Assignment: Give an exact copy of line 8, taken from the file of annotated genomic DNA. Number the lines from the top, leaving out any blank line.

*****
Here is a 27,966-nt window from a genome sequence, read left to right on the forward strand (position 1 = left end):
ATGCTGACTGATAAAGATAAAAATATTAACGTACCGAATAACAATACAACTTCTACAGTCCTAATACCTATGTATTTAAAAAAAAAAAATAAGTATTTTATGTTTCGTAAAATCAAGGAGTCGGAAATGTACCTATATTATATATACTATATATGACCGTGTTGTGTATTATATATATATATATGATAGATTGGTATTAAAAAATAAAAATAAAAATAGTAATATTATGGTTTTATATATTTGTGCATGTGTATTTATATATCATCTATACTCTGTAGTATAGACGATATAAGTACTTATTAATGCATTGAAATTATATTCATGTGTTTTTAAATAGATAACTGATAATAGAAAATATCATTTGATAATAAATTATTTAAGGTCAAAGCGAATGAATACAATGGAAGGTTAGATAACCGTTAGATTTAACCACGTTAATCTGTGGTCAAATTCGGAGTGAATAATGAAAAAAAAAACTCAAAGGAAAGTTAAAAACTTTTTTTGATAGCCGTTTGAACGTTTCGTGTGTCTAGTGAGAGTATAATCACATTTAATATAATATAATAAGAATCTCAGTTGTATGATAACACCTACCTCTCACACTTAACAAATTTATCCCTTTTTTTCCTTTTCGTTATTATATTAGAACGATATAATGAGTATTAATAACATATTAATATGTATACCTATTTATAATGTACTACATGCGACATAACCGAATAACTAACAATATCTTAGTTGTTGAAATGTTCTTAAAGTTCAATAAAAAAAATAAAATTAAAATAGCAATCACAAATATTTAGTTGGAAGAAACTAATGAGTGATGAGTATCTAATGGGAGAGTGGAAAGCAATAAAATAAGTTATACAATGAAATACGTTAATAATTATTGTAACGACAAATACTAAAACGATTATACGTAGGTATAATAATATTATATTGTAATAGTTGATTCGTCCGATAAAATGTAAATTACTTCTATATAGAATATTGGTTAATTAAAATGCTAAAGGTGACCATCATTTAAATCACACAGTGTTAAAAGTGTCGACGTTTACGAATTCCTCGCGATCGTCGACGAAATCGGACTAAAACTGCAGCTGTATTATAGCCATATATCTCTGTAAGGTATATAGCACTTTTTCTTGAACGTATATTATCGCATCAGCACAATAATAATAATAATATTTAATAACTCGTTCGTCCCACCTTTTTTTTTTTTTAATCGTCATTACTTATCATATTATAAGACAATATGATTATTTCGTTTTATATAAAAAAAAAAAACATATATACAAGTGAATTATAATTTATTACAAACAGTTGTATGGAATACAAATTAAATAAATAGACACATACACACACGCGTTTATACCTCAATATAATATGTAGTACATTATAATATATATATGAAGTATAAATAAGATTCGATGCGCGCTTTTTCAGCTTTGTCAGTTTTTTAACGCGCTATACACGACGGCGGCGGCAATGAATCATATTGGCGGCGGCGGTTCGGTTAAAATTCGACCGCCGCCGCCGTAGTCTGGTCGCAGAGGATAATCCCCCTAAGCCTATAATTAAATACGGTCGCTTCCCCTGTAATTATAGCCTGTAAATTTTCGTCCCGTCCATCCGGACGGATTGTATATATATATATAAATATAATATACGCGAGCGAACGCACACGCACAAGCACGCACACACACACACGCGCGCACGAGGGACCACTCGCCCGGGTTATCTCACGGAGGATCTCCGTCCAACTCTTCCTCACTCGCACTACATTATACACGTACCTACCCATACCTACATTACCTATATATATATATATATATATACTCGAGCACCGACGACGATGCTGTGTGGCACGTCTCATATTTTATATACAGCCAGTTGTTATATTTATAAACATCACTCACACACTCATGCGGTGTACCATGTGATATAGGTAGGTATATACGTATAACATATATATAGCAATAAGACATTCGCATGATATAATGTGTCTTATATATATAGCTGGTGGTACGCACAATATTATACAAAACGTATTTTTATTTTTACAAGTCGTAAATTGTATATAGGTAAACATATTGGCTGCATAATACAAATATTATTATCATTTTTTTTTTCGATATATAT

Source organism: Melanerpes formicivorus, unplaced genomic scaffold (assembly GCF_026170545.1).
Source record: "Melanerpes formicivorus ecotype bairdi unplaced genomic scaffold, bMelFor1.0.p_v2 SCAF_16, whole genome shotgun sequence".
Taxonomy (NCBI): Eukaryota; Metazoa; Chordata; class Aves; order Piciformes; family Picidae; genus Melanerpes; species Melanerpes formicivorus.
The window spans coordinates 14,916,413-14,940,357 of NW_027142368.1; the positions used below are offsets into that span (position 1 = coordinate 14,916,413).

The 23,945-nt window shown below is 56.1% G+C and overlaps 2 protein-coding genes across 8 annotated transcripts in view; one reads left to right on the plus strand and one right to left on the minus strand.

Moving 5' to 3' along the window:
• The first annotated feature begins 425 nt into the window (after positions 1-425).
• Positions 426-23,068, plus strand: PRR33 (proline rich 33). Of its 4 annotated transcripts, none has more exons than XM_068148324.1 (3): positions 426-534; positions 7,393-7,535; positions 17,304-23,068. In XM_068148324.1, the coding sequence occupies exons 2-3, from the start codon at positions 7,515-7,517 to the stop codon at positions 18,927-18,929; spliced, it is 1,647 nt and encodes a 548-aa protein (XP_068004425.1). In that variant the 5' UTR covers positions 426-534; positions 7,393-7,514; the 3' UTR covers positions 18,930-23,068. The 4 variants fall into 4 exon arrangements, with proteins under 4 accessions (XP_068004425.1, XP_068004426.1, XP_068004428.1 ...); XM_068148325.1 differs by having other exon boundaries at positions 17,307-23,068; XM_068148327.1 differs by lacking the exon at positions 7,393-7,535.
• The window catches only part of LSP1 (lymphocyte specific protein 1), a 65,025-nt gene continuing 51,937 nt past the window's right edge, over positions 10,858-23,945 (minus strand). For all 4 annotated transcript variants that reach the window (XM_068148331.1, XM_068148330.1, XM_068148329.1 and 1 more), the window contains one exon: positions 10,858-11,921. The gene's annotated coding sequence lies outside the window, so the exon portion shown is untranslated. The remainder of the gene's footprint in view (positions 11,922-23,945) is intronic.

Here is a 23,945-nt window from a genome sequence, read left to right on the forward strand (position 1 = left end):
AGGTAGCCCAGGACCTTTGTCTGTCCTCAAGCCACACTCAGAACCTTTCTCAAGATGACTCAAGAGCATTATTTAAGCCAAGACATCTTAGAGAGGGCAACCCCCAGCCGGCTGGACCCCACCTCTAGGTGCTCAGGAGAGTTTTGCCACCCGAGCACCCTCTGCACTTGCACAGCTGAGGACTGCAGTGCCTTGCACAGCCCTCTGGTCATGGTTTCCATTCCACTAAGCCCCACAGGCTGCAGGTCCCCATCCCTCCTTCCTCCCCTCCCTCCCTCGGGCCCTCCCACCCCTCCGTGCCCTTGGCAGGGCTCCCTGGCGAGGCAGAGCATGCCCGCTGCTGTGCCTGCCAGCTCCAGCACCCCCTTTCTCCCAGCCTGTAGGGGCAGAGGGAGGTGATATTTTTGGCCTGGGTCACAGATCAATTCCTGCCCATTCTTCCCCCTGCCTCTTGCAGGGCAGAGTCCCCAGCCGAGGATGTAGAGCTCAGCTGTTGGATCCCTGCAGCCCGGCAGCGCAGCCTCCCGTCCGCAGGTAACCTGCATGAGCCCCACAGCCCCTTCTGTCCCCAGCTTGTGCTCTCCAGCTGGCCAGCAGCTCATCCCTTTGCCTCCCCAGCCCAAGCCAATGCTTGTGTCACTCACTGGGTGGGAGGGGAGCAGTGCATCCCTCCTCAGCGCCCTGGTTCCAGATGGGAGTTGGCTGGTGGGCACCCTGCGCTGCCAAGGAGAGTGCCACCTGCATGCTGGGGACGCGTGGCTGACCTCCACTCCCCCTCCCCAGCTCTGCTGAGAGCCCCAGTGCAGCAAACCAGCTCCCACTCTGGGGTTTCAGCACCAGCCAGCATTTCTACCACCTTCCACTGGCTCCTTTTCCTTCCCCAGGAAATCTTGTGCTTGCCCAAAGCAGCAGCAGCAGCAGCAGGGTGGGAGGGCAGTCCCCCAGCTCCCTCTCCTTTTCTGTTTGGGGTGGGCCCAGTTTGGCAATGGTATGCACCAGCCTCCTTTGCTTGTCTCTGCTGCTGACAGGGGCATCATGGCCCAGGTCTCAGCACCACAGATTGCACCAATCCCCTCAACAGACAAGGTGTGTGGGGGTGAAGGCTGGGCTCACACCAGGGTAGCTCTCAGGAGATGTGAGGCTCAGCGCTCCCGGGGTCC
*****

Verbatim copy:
Moving 5' to 3' along the window: